TOKYO, Japan (CNN) -- Toyota will employ new quality control officers, conduct testing and will consult an independent research agency to fix their vehicle problems, the automaker's president said Wednesday.
But Toyota President Akio Toyoda said he will not appear before U.S. lawmakers at hearings scheduled for later this month.
Mr. Toyoda addressed reporters for the third time in two weeks about the massive recall.
Toyota has recalled more than 8.1 million vehicles worldwide for problems related to sudden acceleration and unresponsive brake pedals, among other things. The company has apologized for the safety lapses and pledged to repair the recalled vehicles quickly.
On Wednesday, Mr. Toyoda said the company has found a fix for the Toyota Sai, sold in the U.S. as the Lexus HS 250h, and began notifying owners about recall procedures.
"Toyota is not perfect. But when we find a problem or are made aware of it, we act as quickly as possible. We are sincerely working on that," Mr. Toyoda said.
The company is conducting "vigorous" testing on issues with the vehicles' throttle control system and has employed an independent agency to test the system. The company will also release the results of the tests to the public, Mr. Toyoda said.
The company will hire quality control officers to be deployed worldwide, Mr. Toyoda said.
Mr. Toyoda also spoke about some technical changes that will be made to vehicles.
The company will add a brake override system to future vehicles that will cut engine power when the accelerator and brake pedals are applied at the same time.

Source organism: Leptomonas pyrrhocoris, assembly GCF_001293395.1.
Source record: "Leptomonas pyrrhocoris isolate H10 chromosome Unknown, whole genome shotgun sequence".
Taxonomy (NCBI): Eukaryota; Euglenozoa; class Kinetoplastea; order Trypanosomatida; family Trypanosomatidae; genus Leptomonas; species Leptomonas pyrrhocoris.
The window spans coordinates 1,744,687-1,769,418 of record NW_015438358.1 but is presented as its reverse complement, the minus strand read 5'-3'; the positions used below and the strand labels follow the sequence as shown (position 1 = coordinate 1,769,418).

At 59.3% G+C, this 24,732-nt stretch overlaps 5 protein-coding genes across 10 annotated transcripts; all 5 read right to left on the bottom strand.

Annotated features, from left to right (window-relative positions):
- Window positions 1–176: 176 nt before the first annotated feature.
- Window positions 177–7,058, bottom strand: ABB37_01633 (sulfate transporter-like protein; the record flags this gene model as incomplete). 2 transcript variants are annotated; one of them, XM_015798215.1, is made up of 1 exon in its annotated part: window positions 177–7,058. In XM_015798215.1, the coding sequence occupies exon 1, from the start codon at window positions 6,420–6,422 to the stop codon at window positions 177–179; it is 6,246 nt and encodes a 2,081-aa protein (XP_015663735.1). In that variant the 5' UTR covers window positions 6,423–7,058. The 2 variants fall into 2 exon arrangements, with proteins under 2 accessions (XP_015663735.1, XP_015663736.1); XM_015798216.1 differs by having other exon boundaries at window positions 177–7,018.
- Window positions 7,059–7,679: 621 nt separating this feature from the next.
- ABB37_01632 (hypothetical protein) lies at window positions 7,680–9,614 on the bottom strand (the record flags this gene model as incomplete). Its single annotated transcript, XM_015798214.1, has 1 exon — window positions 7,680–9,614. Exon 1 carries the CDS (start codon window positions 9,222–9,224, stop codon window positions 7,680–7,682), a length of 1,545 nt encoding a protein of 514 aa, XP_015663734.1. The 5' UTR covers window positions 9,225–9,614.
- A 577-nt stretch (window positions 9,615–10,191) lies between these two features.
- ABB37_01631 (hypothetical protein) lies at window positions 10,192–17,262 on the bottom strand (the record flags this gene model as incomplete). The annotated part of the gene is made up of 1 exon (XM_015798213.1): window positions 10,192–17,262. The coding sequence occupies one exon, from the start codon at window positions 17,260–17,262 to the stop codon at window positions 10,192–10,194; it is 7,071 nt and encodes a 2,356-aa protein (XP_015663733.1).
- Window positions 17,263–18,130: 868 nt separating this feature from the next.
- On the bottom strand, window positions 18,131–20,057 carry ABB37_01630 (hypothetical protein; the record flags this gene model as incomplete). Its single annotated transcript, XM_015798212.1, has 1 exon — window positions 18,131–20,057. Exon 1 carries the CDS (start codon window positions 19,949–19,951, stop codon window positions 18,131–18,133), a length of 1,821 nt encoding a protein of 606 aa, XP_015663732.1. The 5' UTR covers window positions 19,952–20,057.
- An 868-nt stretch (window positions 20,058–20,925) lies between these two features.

Some other auto companies, including Volkswagen, Mercedes-Benz and Chrysler, already use such a system on all of their cars.
The company will also put more data recorders in vehicles so that technicians can use them to get valuable information on cars that malfunction.
Along with many disgruntled car owners, Toyota now is fielding questions from the U.S. government.
Regulators said Tuesday they have demanded documents from Toyota to determine if the automaker conducted its recent recalls in a timely manner.
The National Highway Traffic Safety Administration said it has ordered Toyota to provide documents showing when and how it learned of the defects affecting approximately 6 million vehicles in the United States.
Federal regulations require all automakers to notify NHTSA within five days of determining that a safety defect exists and to promptly conduct a recall, the agency said.
Toyota has said it would cooperate with the request.
The issue is scheduled to be discussed at U.S. congressional hearings this month. Mr. Toyoda said he will not attend the hearing and will instead sending North America chief Yoshimi Inaba.
"I would think given the tremendous scrutiny Mr. Toyoda and his company are under, he would have seized the opportunity to personally appear and use the hearing as a forum to move forward," said Kurt Bardella, a spokesman for Rep. Darrell Issa, R-Calif., of the House Committee on Oversight and Government Reform. "Obviously, Mr. Toyoda is not as eager to give Congress and the American people answers as we first thought."
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